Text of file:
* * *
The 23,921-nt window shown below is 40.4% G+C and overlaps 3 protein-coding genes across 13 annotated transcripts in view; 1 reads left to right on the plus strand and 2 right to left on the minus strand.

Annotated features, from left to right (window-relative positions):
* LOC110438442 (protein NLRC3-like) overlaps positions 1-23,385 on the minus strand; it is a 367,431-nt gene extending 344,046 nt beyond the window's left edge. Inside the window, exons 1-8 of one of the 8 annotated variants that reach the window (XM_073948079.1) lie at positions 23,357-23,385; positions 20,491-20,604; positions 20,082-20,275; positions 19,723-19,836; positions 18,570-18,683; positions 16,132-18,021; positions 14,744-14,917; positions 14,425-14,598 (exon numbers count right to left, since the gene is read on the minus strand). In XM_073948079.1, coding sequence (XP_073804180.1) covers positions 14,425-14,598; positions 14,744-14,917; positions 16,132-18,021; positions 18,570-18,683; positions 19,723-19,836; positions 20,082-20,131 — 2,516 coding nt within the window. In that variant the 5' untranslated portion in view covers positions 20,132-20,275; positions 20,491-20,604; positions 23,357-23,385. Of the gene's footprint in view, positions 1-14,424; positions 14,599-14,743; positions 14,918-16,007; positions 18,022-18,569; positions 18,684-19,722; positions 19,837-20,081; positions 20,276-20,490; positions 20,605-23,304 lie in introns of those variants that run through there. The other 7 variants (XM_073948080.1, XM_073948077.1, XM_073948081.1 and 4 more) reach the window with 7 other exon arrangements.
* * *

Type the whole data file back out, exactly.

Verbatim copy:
The 23,921-nt window shown below is 40.4% G+C and overlaps 3 protein-coding genes across 13 annotated transcripts in view; 1 reads left to right on the plus strand and 2 right to left on the minus strand.

Annotated features, from left to right (window-relative positions):
* LOC110438442 (protein NLRC3-like) overlaps positions 1-23,385 on the minus strand; it is a 367,431-nt gene extending 344,046 nt beyond the window's left edge. Inside the window, exons 1-8 of one of the 8 annotated variants that reach the window (XM_073948079.1) lie at positions 23,357-23,385; positions 20,491-20,604; positions 20,082-20,275; positions 19,723-19,836; positions 18,570-18,683; positions 16,132-18,021; positions 14,744-14,917; positions 14,425-14,598 (exon numbers count right to left, since the gene is read on the minus strand). In XM_073948079.1, coding sequence (XP_073804180.1) covers positions 14,425-14,598; positions 14,744-14,917; positions 16,132-18,021; positions 18,570-18,683; positions 19,723-19,836; positions 20,082-20,131 — 2,516 coding nt within the window. In that variant the 5' untranslated portion in view covers positions 20,132-20,275; positions 20,491-20,604; positions 23,357-23,385. Of the gene's footprint in view, positions 1-14,424; positions 14,599-14,743; positions 14,918-16,007; positions 18,022-18,569; positions 18,684-19,722; positions 19,837-20,081; positions 20,276-20,490; positions 20,605-23,304 lie in introns of those variants that run through there. The other 7 variants (XM_073948080.1, XM_073948077.1, XM_073948081.1 and 4 more) reach the window with 7 other exon arrangements.